The reality is that even though most organizational work processes are largely designed around documentation, much remains unrecorded, especially that to do with decision-making. The record often reflects the desire to gloss over disagreements and serious questions, or the desire to sell or excuse.
Given the high levels of corporate amnesia in commerce and industry, some organizations are turning to new techniques to preserving their organizational memory and, in particular, their tacit knowledge. The latest capture tools to get attention are the traditional corporate history, usually produced once or twice every 100 years as a public relations medium; and oral debriefing, an augmentation of the old-fashioned prescriptive and formulaic exit interview. Instead of hagiography, organizational memory is being produced as an induction and educational tool that transmits long-term information. Oral debriefing, which concentrates on short- and medium-term memory, targets exiting and key occupant employees, recurring corporate events, and important projects in detailed testimony of participants. Both are designed to extract tacit knowledge in an easily accessible format that also generates the "lessons of history". Its permanent character also means that it does not have to be continually reproduced, just updated, and that its necessary re-interpretation alongside changing circumstances is predicated on a more reliable evidential base.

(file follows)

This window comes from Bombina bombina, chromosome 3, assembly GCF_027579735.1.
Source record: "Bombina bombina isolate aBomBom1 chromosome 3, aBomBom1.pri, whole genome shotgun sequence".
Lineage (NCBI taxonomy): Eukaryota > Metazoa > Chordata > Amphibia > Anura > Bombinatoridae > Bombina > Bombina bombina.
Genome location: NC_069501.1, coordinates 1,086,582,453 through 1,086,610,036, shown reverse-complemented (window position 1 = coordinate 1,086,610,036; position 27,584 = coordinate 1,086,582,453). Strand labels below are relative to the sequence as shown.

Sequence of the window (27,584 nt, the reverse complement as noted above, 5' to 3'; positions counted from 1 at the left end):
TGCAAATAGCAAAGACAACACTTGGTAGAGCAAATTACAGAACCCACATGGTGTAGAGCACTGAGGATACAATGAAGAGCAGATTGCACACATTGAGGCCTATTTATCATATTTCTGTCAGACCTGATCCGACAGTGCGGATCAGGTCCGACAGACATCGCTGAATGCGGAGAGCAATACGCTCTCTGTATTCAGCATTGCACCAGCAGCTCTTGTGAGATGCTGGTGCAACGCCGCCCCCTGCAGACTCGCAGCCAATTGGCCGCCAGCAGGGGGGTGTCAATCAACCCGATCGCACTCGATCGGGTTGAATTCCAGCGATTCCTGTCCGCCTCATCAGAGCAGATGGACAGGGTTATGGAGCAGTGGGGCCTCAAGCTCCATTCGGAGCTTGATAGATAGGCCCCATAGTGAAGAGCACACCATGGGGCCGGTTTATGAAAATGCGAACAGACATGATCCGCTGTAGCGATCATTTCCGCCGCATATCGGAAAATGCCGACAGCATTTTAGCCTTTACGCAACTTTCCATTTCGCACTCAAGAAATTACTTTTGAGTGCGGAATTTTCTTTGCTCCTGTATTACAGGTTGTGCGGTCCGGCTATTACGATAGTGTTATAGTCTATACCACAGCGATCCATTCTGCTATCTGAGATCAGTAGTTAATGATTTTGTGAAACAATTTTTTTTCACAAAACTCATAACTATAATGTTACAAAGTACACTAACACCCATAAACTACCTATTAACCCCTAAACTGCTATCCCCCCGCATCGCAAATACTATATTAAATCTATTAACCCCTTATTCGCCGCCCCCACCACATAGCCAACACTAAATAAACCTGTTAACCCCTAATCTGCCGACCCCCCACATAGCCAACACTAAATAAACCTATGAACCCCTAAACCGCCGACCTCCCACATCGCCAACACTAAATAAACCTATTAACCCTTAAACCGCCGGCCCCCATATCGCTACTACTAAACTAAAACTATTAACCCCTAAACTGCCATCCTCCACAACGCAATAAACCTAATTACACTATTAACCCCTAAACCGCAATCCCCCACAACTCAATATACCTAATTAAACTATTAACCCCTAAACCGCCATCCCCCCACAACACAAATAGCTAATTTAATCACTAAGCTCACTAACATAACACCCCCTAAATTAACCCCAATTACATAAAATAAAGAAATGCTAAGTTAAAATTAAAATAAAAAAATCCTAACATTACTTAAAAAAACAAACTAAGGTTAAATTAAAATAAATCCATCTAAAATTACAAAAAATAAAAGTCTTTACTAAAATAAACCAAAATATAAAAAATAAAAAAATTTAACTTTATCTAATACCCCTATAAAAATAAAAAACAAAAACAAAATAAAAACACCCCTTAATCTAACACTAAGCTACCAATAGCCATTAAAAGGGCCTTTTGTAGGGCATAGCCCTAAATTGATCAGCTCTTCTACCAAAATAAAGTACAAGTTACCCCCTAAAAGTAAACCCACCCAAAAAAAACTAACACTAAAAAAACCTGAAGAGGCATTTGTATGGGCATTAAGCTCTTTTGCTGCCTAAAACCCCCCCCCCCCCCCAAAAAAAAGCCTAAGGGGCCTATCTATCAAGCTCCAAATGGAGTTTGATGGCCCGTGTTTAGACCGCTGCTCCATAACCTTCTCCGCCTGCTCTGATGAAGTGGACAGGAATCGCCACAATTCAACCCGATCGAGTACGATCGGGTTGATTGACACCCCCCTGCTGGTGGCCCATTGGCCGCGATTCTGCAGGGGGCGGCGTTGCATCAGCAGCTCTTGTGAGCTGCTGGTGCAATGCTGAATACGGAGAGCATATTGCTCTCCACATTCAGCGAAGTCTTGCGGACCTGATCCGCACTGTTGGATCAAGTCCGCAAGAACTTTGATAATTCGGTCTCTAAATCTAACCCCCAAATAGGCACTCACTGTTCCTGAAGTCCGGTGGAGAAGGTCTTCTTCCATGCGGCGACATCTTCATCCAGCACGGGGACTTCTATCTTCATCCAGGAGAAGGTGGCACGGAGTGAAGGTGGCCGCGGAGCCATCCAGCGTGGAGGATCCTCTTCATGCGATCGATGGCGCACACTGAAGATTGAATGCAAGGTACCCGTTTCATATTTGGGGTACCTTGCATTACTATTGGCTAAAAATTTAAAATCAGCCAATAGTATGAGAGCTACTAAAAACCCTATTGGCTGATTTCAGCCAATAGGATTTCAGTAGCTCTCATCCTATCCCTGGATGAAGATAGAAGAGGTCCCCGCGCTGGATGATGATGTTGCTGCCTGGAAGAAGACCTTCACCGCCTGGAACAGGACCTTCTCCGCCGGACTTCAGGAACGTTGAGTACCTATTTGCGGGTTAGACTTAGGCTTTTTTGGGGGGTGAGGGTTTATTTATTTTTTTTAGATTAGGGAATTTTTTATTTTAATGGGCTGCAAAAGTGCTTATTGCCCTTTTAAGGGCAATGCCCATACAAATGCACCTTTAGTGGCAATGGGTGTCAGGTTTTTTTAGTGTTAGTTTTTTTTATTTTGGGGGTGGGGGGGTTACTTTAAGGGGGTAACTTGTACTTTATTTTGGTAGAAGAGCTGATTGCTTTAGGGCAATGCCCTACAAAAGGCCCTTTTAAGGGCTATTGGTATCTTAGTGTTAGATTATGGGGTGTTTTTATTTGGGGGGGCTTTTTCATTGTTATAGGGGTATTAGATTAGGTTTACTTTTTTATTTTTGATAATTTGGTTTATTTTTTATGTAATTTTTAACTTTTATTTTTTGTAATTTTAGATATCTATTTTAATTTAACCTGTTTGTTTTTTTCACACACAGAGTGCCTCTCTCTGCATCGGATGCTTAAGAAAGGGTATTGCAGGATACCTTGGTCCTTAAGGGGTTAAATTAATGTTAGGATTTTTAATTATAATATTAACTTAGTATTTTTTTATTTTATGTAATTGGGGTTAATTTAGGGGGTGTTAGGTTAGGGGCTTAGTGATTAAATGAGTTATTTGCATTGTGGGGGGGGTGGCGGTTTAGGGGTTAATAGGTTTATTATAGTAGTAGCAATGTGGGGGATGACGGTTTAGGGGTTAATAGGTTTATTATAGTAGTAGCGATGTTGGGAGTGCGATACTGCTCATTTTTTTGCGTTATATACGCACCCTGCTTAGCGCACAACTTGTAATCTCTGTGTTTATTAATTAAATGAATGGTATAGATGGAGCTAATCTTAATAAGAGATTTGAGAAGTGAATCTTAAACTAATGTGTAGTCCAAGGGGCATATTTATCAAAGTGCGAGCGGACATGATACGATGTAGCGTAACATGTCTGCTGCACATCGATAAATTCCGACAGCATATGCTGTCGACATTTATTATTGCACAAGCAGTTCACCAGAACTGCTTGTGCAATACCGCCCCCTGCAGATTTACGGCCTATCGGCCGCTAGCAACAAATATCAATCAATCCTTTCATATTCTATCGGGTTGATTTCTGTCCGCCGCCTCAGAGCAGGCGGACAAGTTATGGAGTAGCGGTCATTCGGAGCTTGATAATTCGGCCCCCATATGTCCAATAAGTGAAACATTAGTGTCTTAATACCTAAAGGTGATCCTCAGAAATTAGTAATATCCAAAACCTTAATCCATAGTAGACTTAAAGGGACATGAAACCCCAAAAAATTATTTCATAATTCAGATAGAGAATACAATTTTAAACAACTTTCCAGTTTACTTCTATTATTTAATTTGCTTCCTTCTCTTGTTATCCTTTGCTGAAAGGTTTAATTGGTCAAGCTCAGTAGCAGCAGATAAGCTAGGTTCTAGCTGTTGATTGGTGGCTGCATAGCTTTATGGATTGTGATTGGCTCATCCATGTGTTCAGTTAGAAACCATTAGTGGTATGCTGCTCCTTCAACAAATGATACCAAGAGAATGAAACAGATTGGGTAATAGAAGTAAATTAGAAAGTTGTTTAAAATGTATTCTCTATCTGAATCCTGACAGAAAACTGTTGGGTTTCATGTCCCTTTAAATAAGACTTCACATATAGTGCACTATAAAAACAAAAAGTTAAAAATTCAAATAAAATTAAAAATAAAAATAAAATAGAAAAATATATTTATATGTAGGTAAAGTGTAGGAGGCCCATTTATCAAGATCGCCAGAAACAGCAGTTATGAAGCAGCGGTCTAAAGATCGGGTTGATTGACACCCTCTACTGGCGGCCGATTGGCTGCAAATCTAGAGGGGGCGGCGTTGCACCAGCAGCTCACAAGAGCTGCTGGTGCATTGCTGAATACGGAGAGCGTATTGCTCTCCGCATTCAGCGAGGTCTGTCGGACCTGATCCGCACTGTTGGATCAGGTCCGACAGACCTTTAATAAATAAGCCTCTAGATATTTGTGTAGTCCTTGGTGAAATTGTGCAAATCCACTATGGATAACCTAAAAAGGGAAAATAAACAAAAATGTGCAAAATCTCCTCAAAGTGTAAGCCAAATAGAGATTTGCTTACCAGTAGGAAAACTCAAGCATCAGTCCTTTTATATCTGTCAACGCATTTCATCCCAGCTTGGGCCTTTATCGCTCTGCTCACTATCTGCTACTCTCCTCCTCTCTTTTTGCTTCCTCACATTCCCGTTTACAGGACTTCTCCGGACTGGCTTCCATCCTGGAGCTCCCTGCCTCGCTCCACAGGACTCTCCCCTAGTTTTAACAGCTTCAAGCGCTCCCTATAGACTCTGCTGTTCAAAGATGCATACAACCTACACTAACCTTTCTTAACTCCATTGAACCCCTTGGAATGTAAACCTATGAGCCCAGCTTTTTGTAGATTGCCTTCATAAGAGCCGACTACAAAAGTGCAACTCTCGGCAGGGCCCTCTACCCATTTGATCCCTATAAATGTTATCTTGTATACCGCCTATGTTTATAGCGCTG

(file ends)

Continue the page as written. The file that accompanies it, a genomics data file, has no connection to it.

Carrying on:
When it comes to experiential learning, an awareness of both the explicit and tacit components of organizational memory on their own is not generally enough to create new knowledge efficiently. As a general rule, it needs to be accompanied by a focused learning phase.
Most models of experiential learning are cyclical and have three basic phases:
The concept's starting point is that individuals or organizations seldom learn from experience, unless the experience is assessed and then assigned its own meaning in terms of individual and/or the organization's own goals, aims, ambitions, and expectations. From these processes come insights and added meaning, which is then applied to new circumstances. The end product is better decision-making.
Organizational memory can be subdivided into the following types:
Key decisions organizations make when exploring organizational memory include:
Most commercial knowledge management efforts have included building some form of organizational memory to capture expertise, speed learning, help the organization remember, record decision rationale, document achievements, or learn from past failures.